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Celebrated animal behaviorist, autism advocate and Colorado State University professor Dr. Temple Grandin spoke Monday before a crowded assembly of Fort Lupton High School students, gathered in the …
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Celebrated animal behaviorist, autism advocate and Colorado State University professor Dr. Temple Grandin spoke Monday before a crowded assembly of Fort Lupton High School students, gathered in the auditorium of the Fort Lupton Middle School.
From the start, Grandin counseled the students to work toward their strengths and celebrate what makes them human, whether they fit societal norms or think more on the fringes. Critical finding a path is developing a relationship with a mentor, one who helps accentauate your positives.
“Find something you are interested in and build up,” said Grandin, a visual thinker. ”When I was young, I loved art. My ability in art was always, always encouraged, all of the time.”
She explained that her celebrated success designing animal facilities sprang from her ability to see what the animals saw, devoid of verbal thinking and focused on the visual stimulus.
“The normal human mind tends to drop out details,” Grandin said. “When I started doing my work with livestock, I noticed all the little things that the cattle noticed. There would be a shadow, or a chain hanging down, some little thing that people didn’t notice. I noticed. You get those distractions out, then the system would work. Details are really important. Details matter.”
Equally important is getting your work out there, to circumvent the usual résumé shuffle.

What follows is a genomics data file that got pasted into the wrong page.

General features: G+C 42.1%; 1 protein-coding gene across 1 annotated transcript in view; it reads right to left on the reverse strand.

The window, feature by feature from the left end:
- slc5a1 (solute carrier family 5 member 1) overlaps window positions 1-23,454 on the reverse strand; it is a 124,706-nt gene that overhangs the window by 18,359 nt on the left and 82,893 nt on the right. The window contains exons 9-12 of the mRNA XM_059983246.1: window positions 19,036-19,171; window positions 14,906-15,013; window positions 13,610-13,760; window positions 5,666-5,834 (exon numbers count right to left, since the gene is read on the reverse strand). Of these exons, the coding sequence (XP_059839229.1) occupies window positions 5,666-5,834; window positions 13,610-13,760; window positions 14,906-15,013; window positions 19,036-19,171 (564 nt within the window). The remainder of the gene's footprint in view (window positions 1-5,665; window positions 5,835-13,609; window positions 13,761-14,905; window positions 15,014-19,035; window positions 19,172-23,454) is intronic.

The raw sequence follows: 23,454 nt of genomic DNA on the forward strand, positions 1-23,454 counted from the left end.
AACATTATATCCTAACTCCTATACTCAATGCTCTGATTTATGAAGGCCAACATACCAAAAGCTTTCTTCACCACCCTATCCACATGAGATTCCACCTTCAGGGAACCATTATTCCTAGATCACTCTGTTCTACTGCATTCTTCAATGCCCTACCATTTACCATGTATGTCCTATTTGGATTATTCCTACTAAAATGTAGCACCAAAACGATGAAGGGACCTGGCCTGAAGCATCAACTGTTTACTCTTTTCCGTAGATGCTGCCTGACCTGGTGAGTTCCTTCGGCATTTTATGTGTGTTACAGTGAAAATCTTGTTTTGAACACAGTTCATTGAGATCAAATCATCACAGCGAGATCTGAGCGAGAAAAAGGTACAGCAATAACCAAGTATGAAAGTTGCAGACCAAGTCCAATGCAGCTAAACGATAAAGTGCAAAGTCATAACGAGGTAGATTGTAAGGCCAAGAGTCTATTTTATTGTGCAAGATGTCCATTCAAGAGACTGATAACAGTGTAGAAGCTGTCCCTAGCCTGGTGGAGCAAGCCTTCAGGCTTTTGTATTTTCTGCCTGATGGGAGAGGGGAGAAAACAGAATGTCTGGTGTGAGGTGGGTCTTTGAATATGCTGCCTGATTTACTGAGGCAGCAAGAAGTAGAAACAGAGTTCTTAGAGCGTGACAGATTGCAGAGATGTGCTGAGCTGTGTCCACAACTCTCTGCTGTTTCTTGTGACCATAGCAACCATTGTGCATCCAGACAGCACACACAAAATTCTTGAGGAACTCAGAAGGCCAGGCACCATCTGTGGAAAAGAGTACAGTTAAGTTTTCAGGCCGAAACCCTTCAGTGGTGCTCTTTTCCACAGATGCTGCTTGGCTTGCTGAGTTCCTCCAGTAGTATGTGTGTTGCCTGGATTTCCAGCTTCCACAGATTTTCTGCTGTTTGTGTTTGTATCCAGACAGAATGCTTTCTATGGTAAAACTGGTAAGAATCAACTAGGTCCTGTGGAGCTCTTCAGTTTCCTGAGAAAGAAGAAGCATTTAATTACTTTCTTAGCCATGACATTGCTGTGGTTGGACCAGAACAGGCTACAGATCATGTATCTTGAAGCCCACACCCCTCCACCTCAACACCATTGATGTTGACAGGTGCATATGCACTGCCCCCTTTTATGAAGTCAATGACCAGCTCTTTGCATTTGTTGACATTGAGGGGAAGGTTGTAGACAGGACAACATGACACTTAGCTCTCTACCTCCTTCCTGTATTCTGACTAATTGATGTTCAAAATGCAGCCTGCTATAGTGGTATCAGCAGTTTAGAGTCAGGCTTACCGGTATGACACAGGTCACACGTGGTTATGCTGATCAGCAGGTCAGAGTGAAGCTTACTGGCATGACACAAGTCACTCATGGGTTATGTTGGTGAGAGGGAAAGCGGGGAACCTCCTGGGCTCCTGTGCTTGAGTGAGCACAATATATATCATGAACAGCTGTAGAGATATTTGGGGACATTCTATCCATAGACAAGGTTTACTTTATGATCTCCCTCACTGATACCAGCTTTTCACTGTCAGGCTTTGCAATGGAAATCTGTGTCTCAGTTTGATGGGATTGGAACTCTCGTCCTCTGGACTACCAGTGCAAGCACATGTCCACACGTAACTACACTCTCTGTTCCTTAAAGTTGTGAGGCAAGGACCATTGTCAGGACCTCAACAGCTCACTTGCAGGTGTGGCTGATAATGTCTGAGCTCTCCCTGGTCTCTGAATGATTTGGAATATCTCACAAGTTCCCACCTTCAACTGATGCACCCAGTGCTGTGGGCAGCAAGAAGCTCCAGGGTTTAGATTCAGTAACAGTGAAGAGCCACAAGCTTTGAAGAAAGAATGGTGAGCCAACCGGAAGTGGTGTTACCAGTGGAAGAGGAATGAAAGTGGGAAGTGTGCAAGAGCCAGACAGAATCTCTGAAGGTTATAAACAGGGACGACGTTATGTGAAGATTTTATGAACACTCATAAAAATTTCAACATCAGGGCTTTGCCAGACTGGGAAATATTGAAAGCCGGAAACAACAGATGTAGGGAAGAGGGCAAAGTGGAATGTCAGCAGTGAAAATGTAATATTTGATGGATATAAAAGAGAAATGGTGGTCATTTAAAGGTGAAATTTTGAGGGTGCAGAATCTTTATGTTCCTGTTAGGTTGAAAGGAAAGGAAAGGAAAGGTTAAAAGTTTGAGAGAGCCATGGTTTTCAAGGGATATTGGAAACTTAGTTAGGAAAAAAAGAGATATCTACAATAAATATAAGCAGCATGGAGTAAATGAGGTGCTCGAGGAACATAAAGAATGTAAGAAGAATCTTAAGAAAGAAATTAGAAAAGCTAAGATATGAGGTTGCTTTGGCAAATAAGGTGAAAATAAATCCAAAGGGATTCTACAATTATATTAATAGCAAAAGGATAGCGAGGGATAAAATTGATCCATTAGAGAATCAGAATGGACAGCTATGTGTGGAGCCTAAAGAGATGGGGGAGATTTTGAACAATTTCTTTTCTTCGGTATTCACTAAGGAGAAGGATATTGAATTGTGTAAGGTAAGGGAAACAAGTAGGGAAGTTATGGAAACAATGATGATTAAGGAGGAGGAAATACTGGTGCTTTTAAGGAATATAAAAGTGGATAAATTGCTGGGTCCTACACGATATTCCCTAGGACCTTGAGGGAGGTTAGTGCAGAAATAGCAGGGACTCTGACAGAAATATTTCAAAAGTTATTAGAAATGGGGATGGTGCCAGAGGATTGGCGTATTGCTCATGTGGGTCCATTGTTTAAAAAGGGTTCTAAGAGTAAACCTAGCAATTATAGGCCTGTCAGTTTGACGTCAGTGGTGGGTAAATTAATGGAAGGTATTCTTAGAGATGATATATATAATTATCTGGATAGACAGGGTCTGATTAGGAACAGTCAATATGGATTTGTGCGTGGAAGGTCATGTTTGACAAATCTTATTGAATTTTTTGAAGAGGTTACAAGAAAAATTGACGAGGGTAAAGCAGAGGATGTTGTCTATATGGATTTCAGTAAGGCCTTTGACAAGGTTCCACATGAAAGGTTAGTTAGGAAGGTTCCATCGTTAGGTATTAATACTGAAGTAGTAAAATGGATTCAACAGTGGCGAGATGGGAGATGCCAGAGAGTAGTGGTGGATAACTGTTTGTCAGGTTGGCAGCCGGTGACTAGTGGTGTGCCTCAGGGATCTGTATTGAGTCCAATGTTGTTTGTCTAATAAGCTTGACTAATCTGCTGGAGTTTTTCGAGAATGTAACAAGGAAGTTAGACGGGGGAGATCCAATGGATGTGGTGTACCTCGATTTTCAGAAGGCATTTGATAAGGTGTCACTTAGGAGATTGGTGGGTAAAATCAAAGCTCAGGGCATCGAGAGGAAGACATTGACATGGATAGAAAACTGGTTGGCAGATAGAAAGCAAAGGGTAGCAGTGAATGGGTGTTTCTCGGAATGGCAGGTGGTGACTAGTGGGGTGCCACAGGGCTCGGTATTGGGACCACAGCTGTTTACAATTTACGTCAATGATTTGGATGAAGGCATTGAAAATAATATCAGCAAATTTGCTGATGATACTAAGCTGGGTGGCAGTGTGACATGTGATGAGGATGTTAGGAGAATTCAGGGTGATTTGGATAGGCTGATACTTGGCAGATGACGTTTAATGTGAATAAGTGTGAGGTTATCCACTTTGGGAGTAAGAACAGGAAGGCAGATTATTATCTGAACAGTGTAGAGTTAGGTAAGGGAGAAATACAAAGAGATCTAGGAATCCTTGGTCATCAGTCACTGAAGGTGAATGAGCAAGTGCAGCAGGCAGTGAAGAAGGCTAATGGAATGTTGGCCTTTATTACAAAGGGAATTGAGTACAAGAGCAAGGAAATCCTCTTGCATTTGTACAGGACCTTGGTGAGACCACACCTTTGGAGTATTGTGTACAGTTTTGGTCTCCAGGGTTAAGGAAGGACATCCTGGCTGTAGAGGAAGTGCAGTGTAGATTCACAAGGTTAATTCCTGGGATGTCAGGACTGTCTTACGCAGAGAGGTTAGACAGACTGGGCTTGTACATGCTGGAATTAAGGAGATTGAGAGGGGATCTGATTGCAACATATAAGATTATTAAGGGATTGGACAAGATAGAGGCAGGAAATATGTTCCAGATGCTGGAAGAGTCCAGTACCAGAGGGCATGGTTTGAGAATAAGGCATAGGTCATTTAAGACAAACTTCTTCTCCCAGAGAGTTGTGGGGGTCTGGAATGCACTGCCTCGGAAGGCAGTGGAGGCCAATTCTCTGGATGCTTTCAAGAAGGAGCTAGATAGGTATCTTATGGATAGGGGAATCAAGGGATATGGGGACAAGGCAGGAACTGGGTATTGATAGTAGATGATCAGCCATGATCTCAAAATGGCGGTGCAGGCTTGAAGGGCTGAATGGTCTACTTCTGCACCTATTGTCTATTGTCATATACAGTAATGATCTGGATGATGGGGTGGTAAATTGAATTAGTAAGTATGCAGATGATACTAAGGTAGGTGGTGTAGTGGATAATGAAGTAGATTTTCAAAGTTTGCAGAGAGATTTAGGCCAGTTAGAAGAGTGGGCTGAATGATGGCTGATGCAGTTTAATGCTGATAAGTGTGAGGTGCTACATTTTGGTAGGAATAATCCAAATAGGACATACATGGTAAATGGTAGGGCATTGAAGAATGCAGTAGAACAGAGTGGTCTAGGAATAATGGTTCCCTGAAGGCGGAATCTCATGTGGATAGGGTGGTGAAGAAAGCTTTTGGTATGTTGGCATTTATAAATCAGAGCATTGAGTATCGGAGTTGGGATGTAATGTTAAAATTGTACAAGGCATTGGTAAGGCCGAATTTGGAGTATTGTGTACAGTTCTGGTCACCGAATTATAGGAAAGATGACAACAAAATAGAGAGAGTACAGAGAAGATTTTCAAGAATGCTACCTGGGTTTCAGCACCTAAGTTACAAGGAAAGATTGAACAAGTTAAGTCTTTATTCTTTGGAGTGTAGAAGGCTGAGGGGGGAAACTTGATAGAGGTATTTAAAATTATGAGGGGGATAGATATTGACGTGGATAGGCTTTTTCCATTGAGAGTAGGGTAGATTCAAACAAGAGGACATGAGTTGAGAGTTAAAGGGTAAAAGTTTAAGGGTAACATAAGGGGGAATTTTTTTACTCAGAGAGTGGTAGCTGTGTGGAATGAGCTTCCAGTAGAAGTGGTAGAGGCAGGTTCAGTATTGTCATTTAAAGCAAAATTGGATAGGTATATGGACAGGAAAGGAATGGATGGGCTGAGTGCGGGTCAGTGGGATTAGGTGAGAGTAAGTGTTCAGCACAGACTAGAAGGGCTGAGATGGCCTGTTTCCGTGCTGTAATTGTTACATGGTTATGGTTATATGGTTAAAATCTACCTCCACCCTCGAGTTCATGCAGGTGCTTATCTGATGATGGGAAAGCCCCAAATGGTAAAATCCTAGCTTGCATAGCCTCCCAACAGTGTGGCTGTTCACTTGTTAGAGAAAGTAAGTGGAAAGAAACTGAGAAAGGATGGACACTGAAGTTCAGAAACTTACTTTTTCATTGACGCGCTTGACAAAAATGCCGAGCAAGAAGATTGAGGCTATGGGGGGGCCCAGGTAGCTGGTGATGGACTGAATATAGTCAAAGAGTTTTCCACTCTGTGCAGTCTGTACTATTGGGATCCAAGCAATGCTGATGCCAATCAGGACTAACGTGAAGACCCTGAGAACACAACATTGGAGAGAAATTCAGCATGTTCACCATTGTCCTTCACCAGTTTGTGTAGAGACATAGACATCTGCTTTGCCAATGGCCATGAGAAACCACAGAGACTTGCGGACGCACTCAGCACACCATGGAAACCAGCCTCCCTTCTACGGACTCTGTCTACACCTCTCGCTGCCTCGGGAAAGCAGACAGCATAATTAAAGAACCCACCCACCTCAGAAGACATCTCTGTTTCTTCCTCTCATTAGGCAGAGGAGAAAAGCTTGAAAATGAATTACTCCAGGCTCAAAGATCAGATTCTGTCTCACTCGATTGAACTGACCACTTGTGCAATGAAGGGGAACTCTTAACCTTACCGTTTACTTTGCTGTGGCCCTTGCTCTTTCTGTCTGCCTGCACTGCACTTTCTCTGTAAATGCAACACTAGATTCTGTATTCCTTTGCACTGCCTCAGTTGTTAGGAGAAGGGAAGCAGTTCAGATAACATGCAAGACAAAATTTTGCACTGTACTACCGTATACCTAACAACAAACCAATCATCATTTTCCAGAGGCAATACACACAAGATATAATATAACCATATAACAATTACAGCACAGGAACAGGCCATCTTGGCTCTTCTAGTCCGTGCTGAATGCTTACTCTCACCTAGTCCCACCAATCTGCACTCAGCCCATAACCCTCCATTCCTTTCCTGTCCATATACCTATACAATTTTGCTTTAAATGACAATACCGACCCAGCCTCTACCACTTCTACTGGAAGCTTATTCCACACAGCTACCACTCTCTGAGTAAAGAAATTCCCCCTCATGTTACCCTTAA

“The thing is, when you are a really, really weird geek, the only way I could get ahead was to show off examples of my work,” Grandin said. “They didn’t want to talk to me because I was weird, but when I showed ‘em my drawings, they said, ”Oh wow, you did that?” They just couldn’t believe it. You need to show your work off.”
Diagnosed with autism at age two, Grandin has been a tireless advocate of those with autism, but doesn’t focus on the diagnosis of the individual, only on their achievements.
“The problem we have with autism is a very big spectrum. At one end of the spectrum you have Steve Jobs and (Albert) Einstein. We have half of Silicon Valley, the geeks and the nerds. At the other end, you have language delays and a lot more problems.”
Grandin took the time to talk with students about the hotter career prospects available to engineering and science candidates, with many jobs remaining unfilled due to citizenship requirements and skill shortages, areas her ‘geeks and nerds’ are particularly well suited for. High on her list of educational recommendations is an electrical engineering/computer science dual major, instantly employable on graduation, according to Grandin.
“It’s not going to be the social kid, it’s not going to be the captain of the football team,” Grandin said. “Geeks and nerds.”
“Plenty of jobs in ag, too,” Grandin added. “We need people in Ag, there are water problems, all kinds of problems that need to be figured out.”
Following her presentation, Grandin took questions from the audience, many centered on her 2010 namesake film starring Claire Danes. Grandin took personal questions gamely, talking about overcoming her fear of hugging by desensitization, a method that works for some individuals with sensory issues.
“But still, a lot of individuals with sensory problems are going to need a place where they can get away the noise, calm down and decompress,” Grandin explained.
Grandin closed with a special message for students perhaps outside the normal social strata, or those facing difficulties fitting into their high school life; Take life on your own terms, and own it.
“Go out and be really successful,” Grandin said. "There are all kinds of really neat things out there, it isn’t just all video games and sports. There are all kinds of super, super cool things. Ok, geeks and nerds, go out and get it. Yay, geeks and nerds!”
Contact Staff Writer Gene Sears at
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